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The Church of St. Paul in Tarsus

Eski Camii is situated at Tarsus, northeast of Makam Camii. lt was originally a church, which later on was transformed into a mosque. Now its floor is circa 1.20 metre below the surrounding area of the city centre.

The building is representative of the type of basilica. In the middle of the western, southern and northern walls there is one door each having pointed arches with astragals. When the church was transformed into a mosque, the west door was walled up. The church consists of a nave and two aisles separated by three roundpillars each. Their capitals are decorated by simple stalactite work (muqarnas), which shows the influence of Islamic architecture. The nave is divided into four pointed barrel vaults and so the aisles are divided into six vaulting bays. A simple moulding separates the walls from the pointed barrel vault. The building, as a whole, is covered by a saddle roof. In the middle of the eastern end there is an apse flanked by two ancillary rooms. The apex of the apse has three slit windows, and in the lateral walls there are semicircular recesses. The ancillary rooms have semicircular apses and slit windows, too, and their doors are open to the aisles. Above both doors, ashlars are bearing inscriptions. In the inscription of the southern door king Oshin (1308 - 1320) is mentioned as the founder of the church dedicated to St. Paul. Thus the church may be built in the first half of the fourteenth century.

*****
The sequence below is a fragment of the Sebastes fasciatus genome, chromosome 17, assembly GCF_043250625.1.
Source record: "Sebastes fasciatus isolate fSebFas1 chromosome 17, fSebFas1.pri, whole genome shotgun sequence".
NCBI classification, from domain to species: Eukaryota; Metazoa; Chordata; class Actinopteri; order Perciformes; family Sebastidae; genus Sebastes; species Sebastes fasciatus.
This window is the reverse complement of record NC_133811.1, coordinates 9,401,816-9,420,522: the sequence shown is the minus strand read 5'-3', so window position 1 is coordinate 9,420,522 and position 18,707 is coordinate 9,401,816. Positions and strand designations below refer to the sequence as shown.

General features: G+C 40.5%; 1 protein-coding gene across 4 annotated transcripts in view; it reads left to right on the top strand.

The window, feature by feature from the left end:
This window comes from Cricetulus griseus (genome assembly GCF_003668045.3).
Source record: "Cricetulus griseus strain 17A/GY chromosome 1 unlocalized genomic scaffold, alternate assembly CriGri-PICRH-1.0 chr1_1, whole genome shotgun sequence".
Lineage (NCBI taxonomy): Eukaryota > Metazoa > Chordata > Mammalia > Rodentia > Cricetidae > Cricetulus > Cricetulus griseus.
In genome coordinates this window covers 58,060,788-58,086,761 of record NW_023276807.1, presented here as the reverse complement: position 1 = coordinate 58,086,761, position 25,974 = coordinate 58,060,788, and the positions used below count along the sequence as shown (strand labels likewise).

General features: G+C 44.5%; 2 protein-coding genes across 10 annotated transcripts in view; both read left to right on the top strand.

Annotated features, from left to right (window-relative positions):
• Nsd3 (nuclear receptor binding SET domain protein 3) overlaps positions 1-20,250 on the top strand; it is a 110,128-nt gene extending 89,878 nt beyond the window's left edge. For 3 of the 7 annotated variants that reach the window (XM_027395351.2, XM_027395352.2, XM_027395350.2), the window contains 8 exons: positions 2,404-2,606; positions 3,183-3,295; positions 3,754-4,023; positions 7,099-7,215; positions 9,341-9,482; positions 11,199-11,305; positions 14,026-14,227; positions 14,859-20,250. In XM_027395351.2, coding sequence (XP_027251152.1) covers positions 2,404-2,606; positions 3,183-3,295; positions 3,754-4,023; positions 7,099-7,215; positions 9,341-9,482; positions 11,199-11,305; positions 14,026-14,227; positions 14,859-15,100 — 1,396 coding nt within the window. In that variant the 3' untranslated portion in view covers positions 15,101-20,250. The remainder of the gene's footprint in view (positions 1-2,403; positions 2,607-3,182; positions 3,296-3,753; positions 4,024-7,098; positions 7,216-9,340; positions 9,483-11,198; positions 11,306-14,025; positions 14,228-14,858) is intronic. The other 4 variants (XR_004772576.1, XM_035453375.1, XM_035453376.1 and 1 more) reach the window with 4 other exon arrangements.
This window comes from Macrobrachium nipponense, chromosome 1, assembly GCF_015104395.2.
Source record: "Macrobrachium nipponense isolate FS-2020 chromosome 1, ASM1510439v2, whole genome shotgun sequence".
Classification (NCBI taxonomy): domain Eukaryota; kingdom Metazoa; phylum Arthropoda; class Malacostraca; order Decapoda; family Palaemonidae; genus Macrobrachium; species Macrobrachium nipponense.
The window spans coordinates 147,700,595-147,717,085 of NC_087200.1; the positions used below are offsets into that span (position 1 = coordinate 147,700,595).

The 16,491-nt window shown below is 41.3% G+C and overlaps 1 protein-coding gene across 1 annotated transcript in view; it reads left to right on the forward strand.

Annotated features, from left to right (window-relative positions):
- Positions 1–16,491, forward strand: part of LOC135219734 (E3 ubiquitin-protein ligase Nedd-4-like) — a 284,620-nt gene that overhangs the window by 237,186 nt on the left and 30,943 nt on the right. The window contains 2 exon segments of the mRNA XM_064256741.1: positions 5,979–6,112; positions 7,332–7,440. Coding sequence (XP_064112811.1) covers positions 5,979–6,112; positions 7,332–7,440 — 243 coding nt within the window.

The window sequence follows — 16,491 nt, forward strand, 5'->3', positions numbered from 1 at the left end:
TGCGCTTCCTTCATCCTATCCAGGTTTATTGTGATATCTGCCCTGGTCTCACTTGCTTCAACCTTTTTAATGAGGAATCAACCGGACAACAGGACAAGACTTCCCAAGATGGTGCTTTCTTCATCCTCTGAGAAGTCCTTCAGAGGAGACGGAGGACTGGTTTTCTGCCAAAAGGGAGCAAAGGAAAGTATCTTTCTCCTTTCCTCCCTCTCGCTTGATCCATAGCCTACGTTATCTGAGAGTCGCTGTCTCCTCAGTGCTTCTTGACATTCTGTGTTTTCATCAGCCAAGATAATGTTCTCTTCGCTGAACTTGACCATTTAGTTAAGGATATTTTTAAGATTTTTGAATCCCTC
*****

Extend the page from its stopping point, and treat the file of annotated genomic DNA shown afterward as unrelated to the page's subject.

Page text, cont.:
Other examples of the type of the Eski Cami are St. George and Theodore at Anazarbus (1111), the church of Constable Sembad at Peperon (now Candyr Kalesi, 1251) and the church at Frenk (10th - 13th centuries). All these churches have several features in common: the type of basilica and the apse flanked by two adjacent rooms, which are to be found already in Cilicia at early Christian times; the circular moulding of the doors is significant to the influence of the architecture of the Great Armenian Kingdom; the simple muqarnas (stalactite work) of the impost capitals, the corbels, and of the capitals of the columns is rather characteristical of Islamic ornamentation. It was introduced into the Great Armenian architecture and into the Turco-Islamic architecture as well.

One can say, that Eski Cami (St. Paul's Church), together with the other churches mentioned, forms a particular group of Armeno-Cilician church architecture.

*Yard. Doç. Dr. Ayşe Aydın, Mersin Üniversitesi, Fen-Edebiyat Fakültesi, Arkeoloji Bölümü, 33342 Çiftlikköy Kampüsü, Mersin.

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